Thursday, April 23, 2015

Popular Comics #13

Nebbs reminds me that, when I statted half-pints for Hideouts & Hoodlums Book II: Mobsters & Trophies, I should have given them some natural climbing ability.

Maw Green's pearls of "wisdom" usually just annoy me, but this installment has some useful 1930s pricing information:  prunes – 10 cents a can, bananas – 15 cents a bunch, soup – 7 cents a can.

Dick Tracy runs into more "gangland trickery" -- a car with a concealed machine gun under the hood that shoots through the radiator grill. This is a good example of combining two hi-tech trophy items to create a new item.

Gasoline Alley features a map to a gold mine that you can read over Mr. Bat's shoulder and use in your home campaign.

This page of Tom Mix would take some explanation to fit H&H. First, he is hearing noise, as if at a door (with the same 2 in 6 chance of success).

The chance of the floor crumbling is a trap (perhaps a 2 in 6 chance of crumbling each turn 180+ lbs. remains on it).

Falling and landing on an opponent and damaging the opponent has been covered previously. Falling and landing on two opponents -- that's just a freebie from the Editor.

Here's another freebie -- apparently, the Editor rolled for surprise after Tom fell and gave him a free surprise turn to act. Normally, if the Editor felt the situation warranted a surprise roll, the mobsters could only be surprised long enough for Tom to get back on his feet, not to move as well.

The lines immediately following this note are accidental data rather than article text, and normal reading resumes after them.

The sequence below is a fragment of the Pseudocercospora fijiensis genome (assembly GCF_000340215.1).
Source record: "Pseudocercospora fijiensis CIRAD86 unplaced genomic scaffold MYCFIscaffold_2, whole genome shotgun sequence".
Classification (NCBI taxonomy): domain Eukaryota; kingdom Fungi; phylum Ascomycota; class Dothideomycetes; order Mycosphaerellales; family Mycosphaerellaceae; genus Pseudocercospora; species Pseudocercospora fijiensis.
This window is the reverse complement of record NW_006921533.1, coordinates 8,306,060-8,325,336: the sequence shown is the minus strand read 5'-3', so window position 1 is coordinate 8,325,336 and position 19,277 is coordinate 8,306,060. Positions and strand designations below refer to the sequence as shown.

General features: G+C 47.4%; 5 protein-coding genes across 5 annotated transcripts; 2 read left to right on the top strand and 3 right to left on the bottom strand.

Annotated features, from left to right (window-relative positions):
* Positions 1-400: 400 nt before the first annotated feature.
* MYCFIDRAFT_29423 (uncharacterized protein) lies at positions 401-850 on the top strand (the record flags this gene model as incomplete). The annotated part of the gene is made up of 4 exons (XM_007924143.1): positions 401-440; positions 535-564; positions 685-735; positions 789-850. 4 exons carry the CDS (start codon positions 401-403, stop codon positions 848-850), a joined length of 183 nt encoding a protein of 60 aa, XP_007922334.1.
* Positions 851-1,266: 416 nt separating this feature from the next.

The firefight in the dark is tricky too. Tom is in complete darkness, so the gunmen are at a -4 to hit penalty against him. But, the gunmen are in dim light -- a charitable assumption by muzzle flashes alone -- so Tom still has a -2 to hit them. That Tom hits them all with rocks before they shoot him is quite lucky.

I'm not sure, but remain skeptical that H&H needs a game mechanic to cover pinning someone's clothes to the wall. It seems more like flavor text to me...

Now, Don Winslow might be making sense -- I helped you against a rampaging jaguar, now you help me -- right? For a one-time favor, an Editor could easily hand-wave the encounter reaction roll and rule by common sense. However, if Don was looking to recruit those natives long-term, or to put them in mortal danger, then the Editor would still be right in rolling randomly for an encounter reaction.

Bos'n Hal learns that the U.S. Navy decided in the 1930s that dirigibles were obsolete, so they became available for sale (the police dirigibles on Batman: The Animated Series were probably Navy surplus dirigibles). However, given their limited availability and a presumedly high price, I still plan to keep them off the starting equipment list.

And, lastly, Skippy makes me think I may have underestimated how many hit points half-pints have. Or are these 3rd-level half-pint fighters?

(Scans courtesy Digital Comic Museum)

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